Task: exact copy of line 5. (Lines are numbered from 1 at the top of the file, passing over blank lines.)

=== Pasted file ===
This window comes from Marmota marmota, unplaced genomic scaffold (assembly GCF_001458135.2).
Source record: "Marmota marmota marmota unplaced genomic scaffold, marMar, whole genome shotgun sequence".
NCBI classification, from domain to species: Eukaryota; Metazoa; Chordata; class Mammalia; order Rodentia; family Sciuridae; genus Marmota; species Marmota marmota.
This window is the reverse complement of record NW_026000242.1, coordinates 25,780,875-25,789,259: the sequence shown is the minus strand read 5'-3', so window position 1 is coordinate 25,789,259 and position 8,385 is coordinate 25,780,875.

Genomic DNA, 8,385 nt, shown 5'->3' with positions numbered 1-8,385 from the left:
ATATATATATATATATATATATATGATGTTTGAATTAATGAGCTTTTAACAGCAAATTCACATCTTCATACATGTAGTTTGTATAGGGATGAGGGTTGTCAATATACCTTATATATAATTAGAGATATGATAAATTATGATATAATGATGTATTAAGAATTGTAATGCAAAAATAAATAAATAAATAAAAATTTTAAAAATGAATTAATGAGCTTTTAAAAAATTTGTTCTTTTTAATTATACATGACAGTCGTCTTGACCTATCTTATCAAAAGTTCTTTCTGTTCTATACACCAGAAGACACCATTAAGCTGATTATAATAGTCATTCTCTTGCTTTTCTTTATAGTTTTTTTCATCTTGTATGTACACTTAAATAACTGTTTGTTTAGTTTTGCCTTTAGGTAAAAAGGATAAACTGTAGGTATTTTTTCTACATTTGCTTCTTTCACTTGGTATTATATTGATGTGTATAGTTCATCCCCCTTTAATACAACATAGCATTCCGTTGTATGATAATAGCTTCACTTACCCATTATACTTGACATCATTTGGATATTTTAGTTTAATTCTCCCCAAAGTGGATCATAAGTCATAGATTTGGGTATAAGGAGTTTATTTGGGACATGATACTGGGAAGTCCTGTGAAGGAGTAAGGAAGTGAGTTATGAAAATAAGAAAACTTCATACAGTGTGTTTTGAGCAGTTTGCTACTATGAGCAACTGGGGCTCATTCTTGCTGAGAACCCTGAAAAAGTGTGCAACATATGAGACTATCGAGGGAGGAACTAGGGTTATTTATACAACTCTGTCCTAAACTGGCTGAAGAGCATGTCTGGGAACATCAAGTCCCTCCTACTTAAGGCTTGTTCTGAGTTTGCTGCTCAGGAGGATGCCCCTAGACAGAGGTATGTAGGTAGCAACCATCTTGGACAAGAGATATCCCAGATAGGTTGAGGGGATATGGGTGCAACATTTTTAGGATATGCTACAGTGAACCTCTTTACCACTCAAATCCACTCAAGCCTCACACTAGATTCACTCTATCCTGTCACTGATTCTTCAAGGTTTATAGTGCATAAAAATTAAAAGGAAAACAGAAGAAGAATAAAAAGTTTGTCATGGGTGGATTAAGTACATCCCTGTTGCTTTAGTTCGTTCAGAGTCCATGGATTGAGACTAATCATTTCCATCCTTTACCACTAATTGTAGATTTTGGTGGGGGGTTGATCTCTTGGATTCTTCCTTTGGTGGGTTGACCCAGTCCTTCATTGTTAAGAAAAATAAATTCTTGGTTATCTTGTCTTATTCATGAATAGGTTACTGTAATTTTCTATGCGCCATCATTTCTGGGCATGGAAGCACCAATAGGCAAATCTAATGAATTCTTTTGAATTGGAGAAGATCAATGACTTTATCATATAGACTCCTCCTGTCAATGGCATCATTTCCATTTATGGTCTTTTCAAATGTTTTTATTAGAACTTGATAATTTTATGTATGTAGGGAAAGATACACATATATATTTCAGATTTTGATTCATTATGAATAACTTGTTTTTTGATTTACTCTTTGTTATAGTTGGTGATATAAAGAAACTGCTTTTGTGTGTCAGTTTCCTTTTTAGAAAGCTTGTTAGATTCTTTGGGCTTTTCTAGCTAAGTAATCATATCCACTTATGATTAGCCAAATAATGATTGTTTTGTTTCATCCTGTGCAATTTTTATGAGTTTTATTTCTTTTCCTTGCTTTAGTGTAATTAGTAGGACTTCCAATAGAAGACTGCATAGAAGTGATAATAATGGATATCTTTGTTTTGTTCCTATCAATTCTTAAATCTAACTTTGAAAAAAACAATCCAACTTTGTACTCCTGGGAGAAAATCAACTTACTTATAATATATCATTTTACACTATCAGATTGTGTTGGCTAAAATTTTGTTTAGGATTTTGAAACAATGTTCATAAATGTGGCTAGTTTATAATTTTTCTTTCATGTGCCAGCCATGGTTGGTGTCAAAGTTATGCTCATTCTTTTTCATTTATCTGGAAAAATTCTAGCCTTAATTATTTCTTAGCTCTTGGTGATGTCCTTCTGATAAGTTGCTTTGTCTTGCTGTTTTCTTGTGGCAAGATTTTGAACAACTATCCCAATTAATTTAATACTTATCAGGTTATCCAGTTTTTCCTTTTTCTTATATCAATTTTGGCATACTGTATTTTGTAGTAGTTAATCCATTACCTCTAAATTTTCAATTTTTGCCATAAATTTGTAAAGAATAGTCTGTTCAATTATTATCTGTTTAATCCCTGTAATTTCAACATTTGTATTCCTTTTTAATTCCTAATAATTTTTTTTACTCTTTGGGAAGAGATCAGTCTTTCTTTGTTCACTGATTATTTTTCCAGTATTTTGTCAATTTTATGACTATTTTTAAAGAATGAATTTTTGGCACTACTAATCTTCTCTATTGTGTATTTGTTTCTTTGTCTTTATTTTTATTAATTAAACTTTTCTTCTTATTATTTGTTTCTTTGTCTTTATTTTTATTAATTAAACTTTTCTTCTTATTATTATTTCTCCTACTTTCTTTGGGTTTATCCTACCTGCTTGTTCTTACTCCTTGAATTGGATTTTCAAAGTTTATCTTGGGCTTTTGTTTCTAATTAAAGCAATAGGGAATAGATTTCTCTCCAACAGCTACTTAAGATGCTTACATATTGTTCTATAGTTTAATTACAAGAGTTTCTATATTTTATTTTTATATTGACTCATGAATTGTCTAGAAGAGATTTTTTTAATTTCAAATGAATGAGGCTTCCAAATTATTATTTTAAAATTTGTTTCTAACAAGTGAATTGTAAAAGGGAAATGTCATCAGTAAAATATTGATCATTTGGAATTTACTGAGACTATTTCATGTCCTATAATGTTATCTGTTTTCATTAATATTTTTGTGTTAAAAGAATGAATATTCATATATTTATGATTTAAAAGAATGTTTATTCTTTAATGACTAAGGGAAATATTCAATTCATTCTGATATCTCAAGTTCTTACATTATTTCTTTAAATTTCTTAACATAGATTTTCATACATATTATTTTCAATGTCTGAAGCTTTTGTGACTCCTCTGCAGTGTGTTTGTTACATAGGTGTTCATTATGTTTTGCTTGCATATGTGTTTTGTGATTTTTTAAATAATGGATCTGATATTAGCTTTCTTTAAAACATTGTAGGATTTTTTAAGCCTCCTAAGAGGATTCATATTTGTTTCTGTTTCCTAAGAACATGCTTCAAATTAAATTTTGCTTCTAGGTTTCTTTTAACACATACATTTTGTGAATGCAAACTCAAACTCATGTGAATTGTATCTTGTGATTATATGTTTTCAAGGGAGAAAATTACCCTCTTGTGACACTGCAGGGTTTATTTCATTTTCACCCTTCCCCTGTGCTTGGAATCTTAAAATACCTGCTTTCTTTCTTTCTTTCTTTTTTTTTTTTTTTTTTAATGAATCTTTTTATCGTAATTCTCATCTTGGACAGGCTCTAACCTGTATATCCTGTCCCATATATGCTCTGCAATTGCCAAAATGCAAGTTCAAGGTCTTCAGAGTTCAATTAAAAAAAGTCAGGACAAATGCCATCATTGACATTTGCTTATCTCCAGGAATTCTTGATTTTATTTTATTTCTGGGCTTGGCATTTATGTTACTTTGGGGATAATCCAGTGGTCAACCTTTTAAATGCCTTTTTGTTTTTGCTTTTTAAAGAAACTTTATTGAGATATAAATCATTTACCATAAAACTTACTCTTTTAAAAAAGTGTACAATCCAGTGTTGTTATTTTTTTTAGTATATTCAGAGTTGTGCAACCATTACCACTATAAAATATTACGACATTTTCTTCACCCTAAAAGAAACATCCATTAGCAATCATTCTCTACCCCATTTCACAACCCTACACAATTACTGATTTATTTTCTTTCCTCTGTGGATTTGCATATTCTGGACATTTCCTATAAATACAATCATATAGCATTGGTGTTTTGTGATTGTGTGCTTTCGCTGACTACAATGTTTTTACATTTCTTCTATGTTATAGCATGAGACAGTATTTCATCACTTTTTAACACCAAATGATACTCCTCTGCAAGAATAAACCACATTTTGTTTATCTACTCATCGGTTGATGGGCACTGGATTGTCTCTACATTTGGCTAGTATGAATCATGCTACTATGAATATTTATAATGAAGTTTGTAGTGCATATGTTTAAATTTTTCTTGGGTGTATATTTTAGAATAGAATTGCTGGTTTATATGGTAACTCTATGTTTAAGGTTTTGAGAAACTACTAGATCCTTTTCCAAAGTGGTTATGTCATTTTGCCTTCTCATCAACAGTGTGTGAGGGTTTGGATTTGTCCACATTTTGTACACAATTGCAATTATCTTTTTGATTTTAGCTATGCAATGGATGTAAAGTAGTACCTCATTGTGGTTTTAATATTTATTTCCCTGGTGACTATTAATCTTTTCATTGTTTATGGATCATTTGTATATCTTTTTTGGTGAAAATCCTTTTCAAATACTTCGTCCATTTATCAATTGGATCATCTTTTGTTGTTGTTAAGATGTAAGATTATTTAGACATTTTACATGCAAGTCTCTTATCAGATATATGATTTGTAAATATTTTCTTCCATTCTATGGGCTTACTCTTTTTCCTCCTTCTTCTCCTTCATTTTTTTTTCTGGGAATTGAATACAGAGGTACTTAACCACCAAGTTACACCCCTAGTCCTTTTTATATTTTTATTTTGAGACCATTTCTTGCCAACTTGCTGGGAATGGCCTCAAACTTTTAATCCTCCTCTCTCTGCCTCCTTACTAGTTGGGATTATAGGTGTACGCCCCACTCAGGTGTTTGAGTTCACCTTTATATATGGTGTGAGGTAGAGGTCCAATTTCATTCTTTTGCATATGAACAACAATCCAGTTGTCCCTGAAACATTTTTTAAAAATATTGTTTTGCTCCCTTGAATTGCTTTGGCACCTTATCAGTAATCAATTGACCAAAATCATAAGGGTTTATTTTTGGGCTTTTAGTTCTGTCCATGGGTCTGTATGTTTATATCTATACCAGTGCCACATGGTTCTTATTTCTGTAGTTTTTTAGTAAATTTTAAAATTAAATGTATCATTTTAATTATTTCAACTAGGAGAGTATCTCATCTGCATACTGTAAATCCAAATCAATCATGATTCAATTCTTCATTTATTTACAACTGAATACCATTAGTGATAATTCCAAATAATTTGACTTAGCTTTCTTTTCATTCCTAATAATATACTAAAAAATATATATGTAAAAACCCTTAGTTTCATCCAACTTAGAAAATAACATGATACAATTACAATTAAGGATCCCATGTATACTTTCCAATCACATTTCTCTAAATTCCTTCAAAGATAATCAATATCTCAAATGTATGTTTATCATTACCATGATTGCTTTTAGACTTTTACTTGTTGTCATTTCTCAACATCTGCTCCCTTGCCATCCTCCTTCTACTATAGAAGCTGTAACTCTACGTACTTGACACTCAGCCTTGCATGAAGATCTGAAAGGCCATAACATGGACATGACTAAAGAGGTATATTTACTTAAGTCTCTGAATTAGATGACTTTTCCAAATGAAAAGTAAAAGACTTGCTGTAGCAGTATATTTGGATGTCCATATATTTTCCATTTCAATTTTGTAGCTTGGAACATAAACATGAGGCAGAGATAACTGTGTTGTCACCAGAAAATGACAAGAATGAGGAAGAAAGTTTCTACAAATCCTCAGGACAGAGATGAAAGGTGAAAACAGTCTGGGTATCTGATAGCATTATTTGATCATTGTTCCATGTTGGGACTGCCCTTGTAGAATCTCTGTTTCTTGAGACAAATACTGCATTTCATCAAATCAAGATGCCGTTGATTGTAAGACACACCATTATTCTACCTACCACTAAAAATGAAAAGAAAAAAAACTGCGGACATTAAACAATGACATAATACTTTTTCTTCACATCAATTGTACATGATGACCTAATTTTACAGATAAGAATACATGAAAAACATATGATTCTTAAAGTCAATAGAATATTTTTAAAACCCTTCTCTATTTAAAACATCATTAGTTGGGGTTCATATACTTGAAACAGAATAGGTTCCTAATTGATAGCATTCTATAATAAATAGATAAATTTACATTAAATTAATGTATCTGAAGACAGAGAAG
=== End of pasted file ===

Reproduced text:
Genomic DNA, 8,385 nt, shown 5'->3' with positions numbered 1-8,385 from the left: